Would DT Buy BT?
BT's share price was also helped by news that, in partnership with Sky , the carrier has won the rights to show, from August 2007, time-delayed English Premiership League soccer games as part of its IPTV service, BT Vision, which is set to launch later this year. (See BT Wins Soccer Deal.)
But it was the link with Germany's incumbent, which only weeks ago announced its intention to "play an active role in the European consolidation process" and remain Europe's biggest carrier, that caught the eye. (See DT Plans Acquisitions.)
The speculation was prompted by a report in German magazine Wirtschaftwoche that DT is considering such a bid. U.K. newspaper The Independent reported that traders in the City of London believe such a move is possible, but that DT would have to offer up to 300 pence per share, or £25 billion ($46.8 billion) in total, to stand a chance.
But DT, which, it is suggested, is primarily interested in BT's international assets, wouldn't have to find all that money itself. The speculators reckon The Blackstone Group would step in to buy the parts of BT that DT either doesn't want, or wouldn't be allowed to own for regulatory reasons. (See M&A Activities Firm Up BT Global and BT Expands Asia Pac Network.)
Why Blackstone? Because it now owns a 4.5 percent stake in DT after buying a large chunk of shares from the German government in April, a deal welcomed by the carrier. (See Eurobites: No Let-Up on Euro M&A and DT Welcomes Blackstone.)
BT, in the early stages of its next generation network transformation, has been linked to potential private equity interest in the past few months, and just reported healthier than expected annual results that pumped its share price. (See BT Bid Fever Heats Up London, Upbeat BT Tweaks Critics, Rivals, and BT Says 21CN Deadline Hasn't Moved.)
BT's share price is up again slightly today, by nearly 1 percent to 229 pence.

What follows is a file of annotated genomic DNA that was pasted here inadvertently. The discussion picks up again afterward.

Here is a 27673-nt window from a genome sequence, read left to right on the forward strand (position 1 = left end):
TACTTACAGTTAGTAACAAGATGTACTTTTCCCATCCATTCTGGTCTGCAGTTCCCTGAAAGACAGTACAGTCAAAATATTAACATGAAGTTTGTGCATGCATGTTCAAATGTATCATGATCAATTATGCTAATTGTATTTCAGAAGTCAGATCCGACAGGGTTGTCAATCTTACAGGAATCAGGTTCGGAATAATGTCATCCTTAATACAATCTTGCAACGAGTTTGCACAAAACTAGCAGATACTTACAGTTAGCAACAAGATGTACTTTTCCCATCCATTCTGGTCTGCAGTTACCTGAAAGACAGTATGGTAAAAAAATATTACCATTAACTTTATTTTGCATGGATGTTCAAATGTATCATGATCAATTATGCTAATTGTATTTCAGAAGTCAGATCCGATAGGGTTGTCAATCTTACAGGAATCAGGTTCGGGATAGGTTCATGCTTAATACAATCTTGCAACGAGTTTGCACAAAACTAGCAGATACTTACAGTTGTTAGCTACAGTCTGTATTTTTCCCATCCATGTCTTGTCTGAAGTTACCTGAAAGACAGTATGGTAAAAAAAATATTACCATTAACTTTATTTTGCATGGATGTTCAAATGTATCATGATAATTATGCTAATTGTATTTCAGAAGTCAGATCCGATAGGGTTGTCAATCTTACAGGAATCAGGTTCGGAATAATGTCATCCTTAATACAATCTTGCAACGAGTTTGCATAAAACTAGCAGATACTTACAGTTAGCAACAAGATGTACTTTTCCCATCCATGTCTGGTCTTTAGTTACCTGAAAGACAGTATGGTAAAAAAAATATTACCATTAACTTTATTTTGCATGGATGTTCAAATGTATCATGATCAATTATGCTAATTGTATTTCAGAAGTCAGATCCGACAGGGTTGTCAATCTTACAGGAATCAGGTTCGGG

Telefónica Holds Fire
Spanish giant Telefónica SA (NYSE: TEF) told investors this morning it won't be making any more major acquisitions in the next 18 months after a spell of major takeovers. (See Telefónica Swoops In on O2 and Eurobites: Incumbents Splash Their Cash.)
The carrier said it would limit its M&A budget to €1.5 billion ($1.9 billion) between now and the end of 2007, and wouldn't issue any new shares to buy other companies, so quelling any suggestions it might pounce on Dutch incumbent KPN Telecom NV (NYSE: KPN). (See Dutch Put KPN on the Block.)
That promise, news of two interim dividends of €0.30 in November 2006 and early in 2007, and a strategic target for 2009 to double its earnings per share (EPS) and dividend from 2005's €0.91 and €0.50 respectively, sent Telefónica's share price up by €0.32, more than 2.5 percent, to €12.52 on the Madrid exchange today.
Eircom Ends Takeover Saga
After months of deliberation by both sides, Irish incumbent eir has accepted a takeover bid from Australian private equity firm Babcock & Brown that values the operator at €2.41 billion ($3.1 billion). The carrier had previously held merger talks with fellow European incumbent Swisscom AG (NYSE: SCM). (See Eircom Accepts Offer and Swisscom Ends Eircom Talks.)
KPN Lands Enertel
KPN made another small purchase this week when it acquired Dutch operator Enertel for €10 million ($12.8 million) from private equity group Greenfield Capital Partners . (See KPN Acquires Enertel.)
For its money, KPN gets Enertel's leased line, data center and 200 public WLAN access sites to add to its growing tally of hotspots. (See Euro Incumbents Transform.)
Perhaps more interesting is what KPN didn't get. The incumbent noted that the acquisition didn't include "Enertel’s WLL license and its related business which will remain at Greenfield Capital who will continue to run it."
That refers to the WiMax business Enertel set up earlier this year in league with Intel Capital . That business will develop the operator's existing service and test out new technologies. (See Intel Funds Two, Proxim Pumps 3.5Ghz WiMax, and Aperto Goes Dutch.)
— Ray Le Maistre, International News Editor, Light Reading